A quick glance at the Contributors Notes of the Spring 2009 issue of Third Coast reads like a promotional pamphlet for the country’s top MFA programs. Coast to coast, nearly every school is represented, the teachers of writing, the recent graduates, those still pursuing the elusive MFA or PhD. Yet, despite the ongoing rant that too many MFA graduates will inevitably result in the generic poem or prose, this issue serves as a glorious contradiction. Occupying nearly 200 pages of text, a total of 28 poets writing 36 poems, 15 prose writers writing 6 short stories, 2 creative non-fiction pieces, 1 play, and several reviews for a recommended books section, I applaud the editors of Third Coast for their wonderful diversity of taste, for their willingness to publish both the well established and the newly emerging, for their particular caliber of excellence. This issue provides a little something for everyone in pursuit of a satisfying read.
The two highlights of this issue are the two 2008 award winners for creative non-fiction and poetry. Scott Wrobel’s creative non-fiction piece “How Not to Write a Personal Essay for Freshman Composition,” is an unforgettable portrayal of teaching writing in our current more inclusive, more diversified academic community. As contest judge Patricia Hampl states, Wrobel’s writing presents “a pretty devastating picture of contemporary American culture.” Wrobel’s piece is a must read for anyone currently brave enough to forge through the teaching trenches. Likewise, Tyler Caroline Mills’ poem “Performance,” selected by contest judge James Tate, is stunning in its combination of playfulness and poignancy, in its lighthearted examination of the very subtle distinction between real life and the poetic sensibility.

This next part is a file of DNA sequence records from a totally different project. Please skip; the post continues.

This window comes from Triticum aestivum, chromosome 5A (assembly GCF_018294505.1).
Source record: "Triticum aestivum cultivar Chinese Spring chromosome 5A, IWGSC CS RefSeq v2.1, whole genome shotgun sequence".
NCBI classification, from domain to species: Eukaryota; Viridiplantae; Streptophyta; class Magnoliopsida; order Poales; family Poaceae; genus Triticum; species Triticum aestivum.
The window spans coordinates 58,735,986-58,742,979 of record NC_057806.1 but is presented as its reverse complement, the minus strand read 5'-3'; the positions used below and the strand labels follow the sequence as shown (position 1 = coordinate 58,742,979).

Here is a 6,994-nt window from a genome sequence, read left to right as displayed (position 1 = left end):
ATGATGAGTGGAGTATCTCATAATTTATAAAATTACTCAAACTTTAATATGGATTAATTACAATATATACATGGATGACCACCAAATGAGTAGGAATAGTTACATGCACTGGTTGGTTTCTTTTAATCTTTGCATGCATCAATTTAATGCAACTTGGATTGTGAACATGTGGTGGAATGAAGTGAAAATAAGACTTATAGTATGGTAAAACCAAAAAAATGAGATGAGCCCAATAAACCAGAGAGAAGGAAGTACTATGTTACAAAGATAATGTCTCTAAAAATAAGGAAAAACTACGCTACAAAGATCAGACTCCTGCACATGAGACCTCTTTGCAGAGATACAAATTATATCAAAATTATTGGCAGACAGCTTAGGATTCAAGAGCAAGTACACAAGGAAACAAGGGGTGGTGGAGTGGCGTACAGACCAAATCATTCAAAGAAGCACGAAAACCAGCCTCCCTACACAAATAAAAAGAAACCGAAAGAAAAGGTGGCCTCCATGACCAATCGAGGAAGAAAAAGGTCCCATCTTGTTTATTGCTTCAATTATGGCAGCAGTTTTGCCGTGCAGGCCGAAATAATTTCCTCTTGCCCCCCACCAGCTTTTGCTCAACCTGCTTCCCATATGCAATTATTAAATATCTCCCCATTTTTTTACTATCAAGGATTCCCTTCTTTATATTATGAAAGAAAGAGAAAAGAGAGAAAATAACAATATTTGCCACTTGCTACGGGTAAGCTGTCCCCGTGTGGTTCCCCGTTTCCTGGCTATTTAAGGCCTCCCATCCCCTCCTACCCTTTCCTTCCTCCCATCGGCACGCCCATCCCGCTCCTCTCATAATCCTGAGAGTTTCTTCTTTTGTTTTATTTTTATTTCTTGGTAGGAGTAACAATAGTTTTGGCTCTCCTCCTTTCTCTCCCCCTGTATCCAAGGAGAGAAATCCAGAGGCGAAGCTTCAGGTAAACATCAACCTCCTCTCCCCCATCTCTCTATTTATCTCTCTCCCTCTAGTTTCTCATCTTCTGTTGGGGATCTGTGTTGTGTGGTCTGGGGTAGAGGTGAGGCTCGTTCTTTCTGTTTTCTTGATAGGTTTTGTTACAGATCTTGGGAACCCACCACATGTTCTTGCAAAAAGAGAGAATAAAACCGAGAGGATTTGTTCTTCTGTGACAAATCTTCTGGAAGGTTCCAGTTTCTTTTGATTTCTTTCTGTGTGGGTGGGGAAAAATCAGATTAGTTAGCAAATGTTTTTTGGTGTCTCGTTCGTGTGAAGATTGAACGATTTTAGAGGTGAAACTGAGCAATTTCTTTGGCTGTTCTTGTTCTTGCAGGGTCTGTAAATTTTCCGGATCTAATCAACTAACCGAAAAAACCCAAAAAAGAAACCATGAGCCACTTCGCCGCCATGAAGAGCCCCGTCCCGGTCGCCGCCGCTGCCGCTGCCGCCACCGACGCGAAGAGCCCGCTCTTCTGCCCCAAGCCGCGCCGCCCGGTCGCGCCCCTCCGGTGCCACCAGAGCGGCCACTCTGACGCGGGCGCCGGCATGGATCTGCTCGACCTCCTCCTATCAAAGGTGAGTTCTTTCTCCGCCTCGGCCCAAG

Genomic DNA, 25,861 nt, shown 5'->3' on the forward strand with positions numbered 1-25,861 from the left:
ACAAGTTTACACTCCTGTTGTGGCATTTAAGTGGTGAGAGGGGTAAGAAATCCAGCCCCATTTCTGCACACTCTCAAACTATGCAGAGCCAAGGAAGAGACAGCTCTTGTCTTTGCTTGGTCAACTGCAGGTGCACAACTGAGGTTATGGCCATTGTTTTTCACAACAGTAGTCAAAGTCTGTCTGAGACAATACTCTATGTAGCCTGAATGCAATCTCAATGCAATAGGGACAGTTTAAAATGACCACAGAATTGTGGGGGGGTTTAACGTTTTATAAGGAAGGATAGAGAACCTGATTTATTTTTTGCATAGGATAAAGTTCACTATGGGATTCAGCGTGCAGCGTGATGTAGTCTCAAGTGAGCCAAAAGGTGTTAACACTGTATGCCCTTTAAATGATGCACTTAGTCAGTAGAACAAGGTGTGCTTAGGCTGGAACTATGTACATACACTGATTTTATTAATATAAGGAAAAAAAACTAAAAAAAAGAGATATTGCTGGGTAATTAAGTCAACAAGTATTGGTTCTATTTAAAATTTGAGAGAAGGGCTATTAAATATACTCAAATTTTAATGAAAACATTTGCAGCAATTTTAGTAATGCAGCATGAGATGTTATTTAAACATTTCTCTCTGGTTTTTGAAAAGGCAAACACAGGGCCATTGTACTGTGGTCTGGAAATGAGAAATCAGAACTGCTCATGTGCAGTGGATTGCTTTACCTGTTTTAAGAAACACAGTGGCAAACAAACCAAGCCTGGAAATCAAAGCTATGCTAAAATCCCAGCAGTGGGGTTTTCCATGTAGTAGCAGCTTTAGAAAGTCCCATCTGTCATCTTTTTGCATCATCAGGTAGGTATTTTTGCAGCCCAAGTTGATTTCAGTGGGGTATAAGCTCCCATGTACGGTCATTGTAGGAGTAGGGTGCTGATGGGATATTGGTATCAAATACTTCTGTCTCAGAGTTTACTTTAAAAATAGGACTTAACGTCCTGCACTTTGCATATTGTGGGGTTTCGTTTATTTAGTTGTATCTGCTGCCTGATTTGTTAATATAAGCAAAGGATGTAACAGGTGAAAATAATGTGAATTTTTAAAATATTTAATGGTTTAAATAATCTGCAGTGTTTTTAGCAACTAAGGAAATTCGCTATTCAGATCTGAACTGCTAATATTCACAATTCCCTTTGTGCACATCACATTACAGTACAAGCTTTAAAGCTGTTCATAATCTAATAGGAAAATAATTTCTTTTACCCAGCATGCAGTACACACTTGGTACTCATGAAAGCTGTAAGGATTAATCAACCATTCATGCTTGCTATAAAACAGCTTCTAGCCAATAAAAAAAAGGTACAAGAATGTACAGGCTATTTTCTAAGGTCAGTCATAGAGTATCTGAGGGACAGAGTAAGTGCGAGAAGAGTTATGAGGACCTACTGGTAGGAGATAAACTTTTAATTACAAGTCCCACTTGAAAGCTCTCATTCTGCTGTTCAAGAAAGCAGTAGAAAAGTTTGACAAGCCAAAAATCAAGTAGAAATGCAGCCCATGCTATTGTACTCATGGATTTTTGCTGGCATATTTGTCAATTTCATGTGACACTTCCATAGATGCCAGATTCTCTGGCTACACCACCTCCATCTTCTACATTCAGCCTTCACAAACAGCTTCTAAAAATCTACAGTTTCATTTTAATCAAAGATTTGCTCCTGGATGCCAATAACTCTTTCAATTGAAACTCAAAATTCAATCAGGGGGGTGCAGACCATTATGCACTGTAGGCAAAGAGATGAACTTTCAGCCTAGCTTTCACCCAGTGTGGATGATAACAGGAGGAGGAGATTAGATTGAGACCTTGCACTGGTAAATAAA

For me, the fiction highlights were Brett Finlayson’s “City Love,” a likewise “devastating picture of contemporary culture,” but with a slight, hopeful note at the end, “Fashionista,” by Justin Jainchill, my all-time favorite, and “Stalin, Friend of the Sparrow,” by Michael Hinken. While Hinken’s story is notable for its absolute polish, for its completely believable ability to portray a time and place completely different from our own, Jainchill’s story sparkles for its unforgettable voice, for its quirky perspective, for its surprising and original reversals and turns.
In poetry, I liked Cheryl Clark Vermeulen’s “Complete With Blue Flowers” and Mary Biddinger’s “Saint Monica Composes a Five-Paragraph Essay on Girard’s Theory of Triangular Desire.” And, finally, Michael Patrick Thornton’s drama, “The Princess and the Bear,” is a powerful, intense, wacky, and inevitably heartbreaking portrayal of Mike, who is coping with his sudden paralysis, and whose cast of characters includes Mike’s spinal cord, Steven Hawking, Christopher Reeve, God, Jesus, and George Washington.